From the Moscow archives there are hitherto untranslated materials from Stalin in his capacity as Commissar of Nationalities in late 1917. These deal with the nationalities and military problems in the Ukraine, and others assure the Muslim population of the former Russian Empire that their religion, formerly oppressed by the Tsars, would be respected. Promises were made, and speedily fulfilled, that historical relics seized by earlier Tsars, then in Moscow, would be transferred to Tashkent.
The Naxalite movement, which began 50 years ago as a result of a split with the Communist Party of India (Marxist-Leninist) [CPI (ML)], occupies several pages. Named after a West Bengal village, and taking inspiration from Mao Zedong’s experiences in China, it has waged guerrilla war allegedly on behalf of the tribal peoples of western India. An article on the history of the movement, and the conditions from which it arose, appears from a member of the CPI (ML). This is complemented by a 1970 article from a Bengali communist leader Parimal Dasgupta dealing with disputes within the rival communist parties of India, which is notably critical of the Naxalites.
Stalin makes two more appearances. The first is a 1935 interview with the French novelist Romain Rolland, which focuses on the danger of counter-revolutionaries smuggled into the country to assassinate Soviet leaders. Some internal counter-revolutionaries used children who were below the age of criminal responsibility. Another important point discussed was Stalin’s observation that at times different positions would be taken by communist parties in capitalist countries and the Soviet Union as a socialist state. This was an alive issue when the mutual assistance pact of that year between France and the USSR could put the French Communist Party in a difficult position.
The final piece from Stalin, written just weeks before his death, is a letter to a leader of the Indonesian Communist Party about strategy and tactics in a country that despite having evicted Dutch colonialism was still largely under the colonial yoke. His reflections, as editor Vijay Singh points out, have relevance for much of the  so-called ‘Third World’ today.
Whilst one might not agree with the general thrust of International Conference of Marxist Leninist Parties & Organisations (which greatly admires Enver Hoxha) there is, as always, much worthwhile reading in this issue.

Star Wars: The Last Jedi

 Film Review
 By Brent Cutler

Star Wars: The Last Jedi. Director: Rian Johnson; Writers: Rian Johnson, George Lucas  Stars: Daisy Ridley, John Boyega, Mark Hamill. Certificate PG-13; 212min.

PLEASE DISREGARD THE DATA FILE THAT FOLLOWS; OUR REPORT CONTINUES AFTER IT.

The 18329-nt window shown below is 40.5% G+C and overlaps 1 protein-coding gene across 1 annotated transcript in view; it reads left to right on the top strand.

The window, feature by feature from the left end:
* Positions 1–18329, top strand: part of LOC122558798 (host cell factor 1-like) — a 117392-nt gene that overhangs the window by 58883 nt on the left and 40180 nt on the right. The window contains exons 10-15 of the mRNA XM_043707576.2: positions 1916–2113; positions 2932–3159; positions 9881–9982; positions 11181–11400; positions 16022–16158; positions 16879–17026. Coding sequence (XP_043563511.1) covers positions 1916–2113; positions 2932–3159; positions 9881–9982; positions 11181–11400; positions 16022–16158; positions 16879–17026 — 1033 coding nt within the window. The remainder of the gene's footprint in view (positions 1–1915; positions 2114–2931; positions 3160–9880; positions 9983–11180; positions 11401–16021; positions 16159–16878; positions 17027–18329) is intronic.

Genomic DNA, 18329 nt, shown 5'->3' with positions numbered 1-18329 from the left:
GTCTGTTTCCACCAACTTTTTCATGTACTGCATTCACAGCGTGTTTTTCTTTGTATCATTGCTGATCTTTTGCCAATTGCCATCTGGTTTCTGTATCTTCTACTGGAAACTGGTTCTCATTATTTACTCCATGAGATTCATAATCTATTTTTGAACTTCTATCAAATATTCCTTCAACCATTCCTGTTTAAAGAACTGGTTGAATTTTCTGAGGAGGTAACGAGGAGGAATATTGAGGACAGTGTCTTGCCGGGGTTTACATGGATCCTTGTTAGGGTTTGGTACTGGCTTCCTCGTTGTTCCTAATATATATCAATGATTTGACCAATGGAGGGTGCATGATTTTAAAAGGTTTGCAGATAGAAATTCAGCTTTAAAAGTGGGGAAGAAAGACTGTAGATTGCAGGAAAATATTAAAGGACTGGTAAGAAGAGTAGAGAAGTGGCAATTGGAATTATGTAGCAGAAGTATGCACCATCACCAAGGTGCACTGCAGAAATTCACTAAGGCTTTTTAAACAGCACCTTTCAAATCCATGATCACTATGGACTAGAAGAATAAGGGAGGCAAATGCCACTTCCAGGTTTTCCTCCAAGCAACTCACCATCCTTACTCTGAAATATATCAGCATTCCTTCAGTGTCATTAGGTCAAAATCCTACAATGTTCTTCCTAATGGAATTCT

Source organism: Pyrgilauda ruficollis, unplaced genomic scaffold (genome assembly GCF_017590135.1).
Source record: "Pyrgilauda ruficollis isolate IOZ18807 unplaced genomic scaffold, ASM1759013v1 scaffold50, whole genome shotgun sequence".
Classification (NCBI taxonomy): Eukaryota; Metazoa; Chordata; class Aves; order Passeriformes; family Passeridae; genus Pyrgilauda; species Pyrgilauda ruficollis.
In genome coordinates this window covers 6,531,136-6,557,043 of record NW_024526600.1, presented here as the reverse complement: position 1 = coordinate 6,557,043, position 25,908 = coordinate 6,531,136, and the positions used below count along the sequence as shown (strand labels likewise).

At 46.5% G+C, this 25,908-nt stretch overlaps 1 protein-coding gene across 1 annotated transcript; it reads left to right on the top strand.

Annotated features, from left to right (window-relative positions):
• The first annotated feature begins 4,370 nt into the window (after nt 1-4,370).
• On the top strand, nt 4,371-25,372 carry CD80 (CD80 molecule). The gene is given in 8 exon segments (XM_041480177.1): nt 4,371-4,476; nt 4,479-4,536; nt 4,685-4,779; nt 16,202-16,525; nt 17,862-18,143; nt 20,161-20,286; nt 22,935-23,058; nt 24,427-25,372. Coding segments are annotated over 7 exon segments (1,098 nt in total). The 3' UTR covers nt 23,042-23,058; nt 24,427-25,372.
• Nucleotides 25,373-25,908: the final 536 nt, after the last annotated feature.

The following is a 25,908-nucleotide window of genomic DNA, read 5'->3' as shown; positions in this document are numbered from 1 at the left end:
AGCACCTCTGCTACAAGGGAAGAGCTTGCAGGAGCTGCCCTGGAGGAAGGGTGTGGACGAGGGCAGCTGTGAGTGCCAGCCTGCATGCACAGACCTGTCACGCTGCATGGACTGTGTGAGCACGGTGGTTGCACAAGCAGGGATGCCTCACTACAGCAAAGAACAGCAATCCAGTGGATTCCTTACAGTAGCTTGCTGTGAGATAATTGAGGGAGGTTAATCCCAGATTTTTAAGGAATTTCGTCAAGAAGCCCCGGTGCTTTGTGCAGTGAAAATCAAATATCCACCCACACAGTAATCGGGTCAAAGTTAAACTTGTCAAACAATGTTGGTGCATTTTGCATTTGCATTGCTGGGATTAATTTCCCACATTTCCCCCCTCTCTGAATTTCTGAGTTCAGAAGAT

The film is episode eight of the Star Wars series. Episode six, The Empire Strikes Back, saw the Evil Empire of Darth Vader and Emperor Palpatine defeated by the rebel alliance. In episode seven, The Force Awakens, we see the Empire reconstituted in the form of the First Order. We also see Kylo Ren, the son of Han Solo and Leia Organa, turn to the Dark Side; meanwhile the rebels return to being rebels, an inter-galactic example of permanent revolution perhaps.
The Last Jedi shows a mixture of good cinematic effects, which perhaps can only be appreciated on the big screen, a complex story and an array of new characters.  There is discussion in the film about the past mistakes of the Jedi Order; an order that bares many similarities to the Warrior Monks of the Middle Ages.
The new characters emanate the middle and lower ranks of the resistance, and have a tendency to disobey orders and act independently; after all they are rebels. There is one section of the film where a rebel duo visit a planet inhabited by the super-rich, dominated by a mega casino and private security guards. It is later explained that these people obtained their wealth by selling weapons to both sides in the conflict; a possible attack on the arms trade? Must I not remind readers that good science fiction is as much about the present as about any imagined future.
The use of CGI (computer-generated imagery) enabled the film-makers to use the late Carrie Fisher to continue to play General Leia. Some may argue about the efficacy of this – are there not better ways to honour the memory of someone who may have led a somewhat tragic life but was still an outstanding actress? It also poses the question that if the recently deceased can be reused in films, why not bring long-dead actors back to life?
As someone who has seen every Star Wars film since 1977, it probably is worth a trip to your nearest multiplex. Which, unlike in 1977, you may now find surrounded by an array of overpriced restaurants staffed by 20-somethings on zero-hour contracts.